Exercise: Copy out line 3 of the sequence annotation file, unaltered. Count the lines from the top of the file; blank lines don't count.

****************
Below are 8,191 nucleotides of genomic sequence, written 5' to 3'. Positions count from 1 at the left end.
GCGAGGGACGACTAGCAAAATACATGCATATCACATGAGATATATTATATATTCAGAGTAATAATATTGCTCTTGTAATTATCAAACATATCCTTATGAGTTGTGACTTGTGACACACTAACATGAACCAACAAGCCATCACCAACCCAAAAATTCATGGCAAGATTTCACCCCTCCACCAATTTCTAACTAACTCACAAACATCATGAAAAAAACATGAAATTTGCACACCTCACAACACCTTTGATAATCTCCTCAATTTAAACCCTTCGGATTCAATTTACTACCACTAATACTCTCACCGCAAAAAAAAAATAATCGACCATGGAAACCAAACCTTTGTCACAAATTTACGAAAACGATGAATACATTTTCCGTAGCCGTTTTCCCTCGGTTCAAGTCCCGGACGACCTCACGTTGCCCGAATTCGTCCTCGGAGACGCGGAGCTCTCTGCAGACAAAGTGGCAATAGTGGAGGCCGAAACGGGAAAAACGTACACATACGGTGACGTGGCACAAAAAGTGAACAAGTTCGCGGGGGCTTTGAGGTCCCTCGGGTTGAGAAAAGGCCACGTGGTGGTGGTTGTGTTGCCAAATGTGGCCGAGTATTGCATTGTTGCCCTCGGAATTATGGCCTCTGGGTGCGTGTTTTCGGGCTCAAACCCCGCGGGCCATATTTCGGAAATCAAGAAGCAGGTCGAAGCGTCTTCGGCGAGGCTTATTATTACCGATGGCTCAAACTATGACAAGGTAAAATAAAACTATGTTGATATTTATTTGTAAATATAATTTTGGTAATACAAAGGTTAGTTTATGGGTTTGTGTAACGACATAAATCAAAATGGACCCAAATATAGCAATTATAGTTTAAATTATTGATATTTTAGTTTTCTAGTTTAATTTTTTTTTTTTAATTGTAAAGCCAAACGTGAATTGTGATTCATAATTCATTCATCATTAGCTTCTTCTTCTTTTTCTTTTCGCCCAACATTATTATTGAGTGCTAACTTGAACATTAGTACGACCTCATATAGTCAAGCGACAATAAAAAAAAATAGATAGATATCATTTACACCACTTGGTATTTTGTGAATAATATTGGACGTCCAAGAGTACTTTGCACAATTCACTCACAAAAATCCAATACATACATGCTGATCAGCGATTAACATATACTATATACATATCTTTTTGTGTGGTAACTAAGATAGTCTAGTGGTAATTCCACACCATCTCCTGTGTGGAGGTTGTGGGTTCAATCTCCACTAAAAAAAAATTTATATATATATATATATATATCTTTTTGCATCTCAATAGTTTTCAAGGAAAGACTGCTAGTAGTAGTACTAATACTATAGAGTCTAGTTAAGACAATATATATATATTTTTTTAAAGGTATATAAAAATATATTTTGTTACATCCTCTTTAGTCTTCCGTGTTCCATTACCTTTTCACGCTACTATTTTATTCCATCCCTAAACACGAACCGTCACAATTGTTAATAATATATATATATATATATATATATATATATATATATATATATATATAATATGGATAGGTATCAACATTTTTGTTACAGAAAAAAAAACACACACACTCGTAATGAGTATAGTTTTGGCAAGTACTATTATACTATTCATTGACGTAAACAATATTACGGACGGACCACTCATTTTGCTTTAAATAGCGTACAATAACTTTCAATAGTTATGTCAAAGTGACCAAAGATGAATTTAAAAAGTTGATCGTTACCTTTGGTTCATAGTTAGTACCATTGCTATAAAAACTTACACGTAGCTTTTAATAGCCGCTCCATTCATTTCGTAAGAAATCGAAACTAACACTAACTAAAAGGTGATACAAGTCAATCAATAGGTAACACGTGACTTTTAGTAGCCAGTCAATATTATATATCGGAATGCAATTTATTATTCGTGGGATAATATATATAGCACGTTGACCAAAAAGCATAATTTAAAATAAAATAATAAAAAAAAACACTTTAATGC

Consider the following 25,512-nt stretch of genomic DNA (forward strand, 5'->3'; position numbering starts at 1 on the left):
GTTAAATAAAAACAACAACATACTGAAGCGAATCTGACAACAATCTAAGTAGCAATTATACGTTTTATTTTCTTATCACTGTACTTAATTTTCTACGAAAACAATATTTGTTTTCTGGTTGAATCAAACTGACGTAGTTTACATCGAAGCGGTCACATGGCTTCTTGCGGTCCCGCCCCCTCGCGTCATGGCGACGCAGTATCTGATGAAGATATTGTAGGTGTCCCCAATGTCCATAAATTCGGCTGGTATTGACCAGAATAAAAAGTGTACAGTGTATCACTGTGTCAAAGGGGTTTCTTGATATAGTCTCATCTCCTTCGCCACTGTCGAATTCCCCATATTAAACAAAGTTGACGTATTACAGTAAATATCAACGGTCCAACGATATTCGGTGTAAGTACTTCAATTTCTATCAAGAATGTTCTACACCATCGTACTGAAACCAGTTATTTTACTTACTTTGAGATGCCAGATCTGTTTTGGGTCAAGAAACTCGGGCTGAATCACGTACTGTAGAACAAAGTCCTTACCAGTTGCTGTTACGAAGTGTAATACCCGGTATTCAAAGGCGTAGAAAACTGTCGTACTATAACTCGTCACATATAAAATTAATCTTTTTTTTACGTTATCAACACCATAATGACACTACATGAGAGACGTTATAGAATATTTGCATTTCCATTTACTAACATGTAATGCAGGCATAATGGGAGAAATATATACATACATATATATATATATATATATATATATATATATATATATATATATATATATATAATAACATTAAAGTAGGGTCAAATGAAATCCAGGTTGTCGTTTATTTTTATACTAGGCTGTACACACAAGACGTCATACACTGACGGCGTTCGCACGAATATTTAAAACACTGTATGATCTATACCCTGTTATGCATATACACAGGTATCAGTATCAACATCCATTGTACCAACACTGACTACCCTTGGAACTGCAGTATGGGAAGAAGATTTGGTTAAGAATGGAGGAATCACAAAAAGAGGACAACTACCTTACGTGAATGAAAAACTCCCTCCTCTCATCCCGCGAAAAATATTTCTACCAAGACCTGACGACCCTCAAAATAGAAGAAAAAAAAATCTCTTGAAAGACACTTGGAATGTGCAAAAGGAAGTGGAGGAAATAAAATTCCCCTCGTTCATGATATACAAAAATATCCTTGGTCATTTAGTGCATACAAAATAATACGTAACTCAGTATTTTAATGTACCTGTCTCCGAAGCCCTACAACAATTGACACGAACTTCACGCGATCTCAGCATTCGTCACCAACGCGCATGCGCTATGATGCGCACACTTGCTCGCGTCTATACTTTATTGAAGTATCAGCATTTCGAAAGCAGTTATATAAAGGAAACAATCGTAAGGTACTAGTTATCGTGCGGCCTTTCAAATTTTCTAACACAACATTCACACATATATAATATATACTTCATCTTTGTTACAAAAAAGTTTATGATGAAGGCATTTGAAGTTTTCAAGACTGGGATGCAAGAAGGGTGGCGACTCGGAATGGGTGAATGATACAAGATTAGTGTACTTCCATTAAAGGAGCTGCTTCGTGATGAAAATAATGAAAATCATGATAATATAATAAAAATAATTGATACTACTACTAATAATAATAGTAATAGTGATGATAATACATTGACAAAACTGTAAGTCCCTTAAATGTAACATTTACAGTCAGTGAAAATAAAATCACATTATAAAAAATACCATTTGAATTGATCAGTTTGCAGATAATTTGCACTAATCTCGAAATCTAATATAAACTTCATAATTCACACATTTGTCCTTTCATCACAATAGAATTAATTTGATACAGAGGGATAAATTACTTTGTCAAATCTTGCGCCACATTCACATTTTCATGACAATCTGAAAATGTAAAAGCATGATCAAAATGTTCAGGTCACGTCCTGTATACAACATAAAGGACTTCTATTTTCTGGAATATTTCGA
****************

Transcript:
Consider the following 25,512-nt stretch of genomic DNA (forward strand, 5'->3'; position numbering starts at 1 on the left):